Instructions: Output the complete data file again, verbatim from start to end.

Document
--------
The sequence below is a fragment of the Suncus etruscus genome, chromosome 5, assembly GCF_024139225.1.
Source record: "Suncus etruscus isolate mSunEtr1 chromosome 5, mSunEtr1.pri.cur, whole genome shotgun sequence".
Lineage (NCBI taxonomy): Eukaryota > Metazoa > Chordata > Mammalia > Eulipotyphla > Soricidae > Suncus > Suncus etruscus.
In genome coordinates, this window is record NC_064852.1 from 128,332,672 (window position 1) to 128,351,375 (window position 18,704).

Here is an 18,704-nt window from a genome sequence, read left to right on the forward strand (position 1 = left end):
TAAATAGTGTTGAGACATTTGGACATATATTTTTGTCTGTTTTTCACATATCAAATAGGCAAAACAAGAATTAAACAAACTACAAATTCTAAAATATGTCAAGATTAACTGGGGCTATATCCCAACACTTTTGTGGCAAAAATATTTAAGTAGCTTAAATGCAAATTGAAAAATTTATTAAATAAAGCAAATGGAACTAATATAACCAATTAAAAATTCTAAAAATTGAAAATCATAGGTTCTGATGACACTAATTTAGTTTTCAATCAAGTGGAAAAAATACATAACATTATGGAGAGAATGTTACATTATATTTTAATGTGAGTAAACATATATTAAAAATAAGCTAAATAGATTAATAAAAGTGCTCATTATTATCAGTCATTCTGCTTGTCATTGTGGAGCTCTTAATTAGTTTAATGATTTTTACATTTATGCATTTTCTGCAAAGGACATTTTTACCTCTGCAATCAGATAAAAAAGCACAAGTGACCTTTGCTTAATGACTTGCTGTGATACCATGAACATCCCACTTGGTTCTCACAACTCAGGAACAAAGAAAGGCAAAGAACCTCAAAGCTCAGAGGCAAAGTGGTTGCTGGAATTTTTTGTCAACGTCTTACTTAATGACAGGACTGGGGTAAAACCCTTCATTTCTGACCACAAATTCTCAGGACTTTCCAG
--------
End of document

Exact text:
The sequence below is a fragment of the Suncus etruscus genome, chromosome 5, assembly GCF_024139225.1.
Source record: "Suncus etruscus isolate mSunEtr1 chromosome 5, mSunEtr1.pri.cur, whole genome shotgun sequence".
Lineage (NCBI taxonomy): Eukaryota > Metazoa > Chordata > Mammalia > Eulipotyphla > Soricidae > Suncus > Suncus etruscus.
In genome coordinates, this window is record NC_064852.1 from 128,332,672 (window position 1) to 128,351,375 (window position 18,704).

Here is an 18,704-nt window from a genome sequence, read left to right on the forward strand (position 1 = left end):
TAAATAGTGTTGAGACATTTGGACATATATTTTTGTCTGTTTTTCACATATCAAATAGGCAAAACAAGAATTAAACAAACTACAAATTCTAAAATATGTCAAGATTAACTGGGGCTATATCCCAACACTTTTGTGGCAAAAATATTTAAGTAGCTTAAATGCAAATTGAAAAATTTATTAAATAAAGCAAATGGAACTAATATAACCAATTAAAAATTCTAAAAATTGAAAATCATAGGTTCTGATGACACTAATTTAGTTTTCAATCAAGTGGAAAAAATACATAACATTATGGAGAGAATGTTACATTATATTTTAATGTGAGTAAACATATATTAAAAATAAGCTAAATAGATTAATAAAAGTGCTCATTATTATCAGTCATTCTGCTTGTCATTGTGGAGCTCTTAATTAGTTTAATGATTTTTACATTTATGCATTTTCTGCAAAGGACATTTTTACCTCTGCAATCAGATAAAAAAGCACAAGTGACCTTTGCTTAATGACTTGCTGTGATACCATGAACATCCCACTTGGTTCTCACAACTCAGGAACAAAGAAAGGCAAAGAACCTCAAAGCTCAGAGGCAAAGTGGTTGCTGGAATTTTTTGTCAACGTCTTACTTAATGACAGGACTGGGGTAAAACCCTTCATTTCTGACCACAAATTCTCAGGACTTTCCAG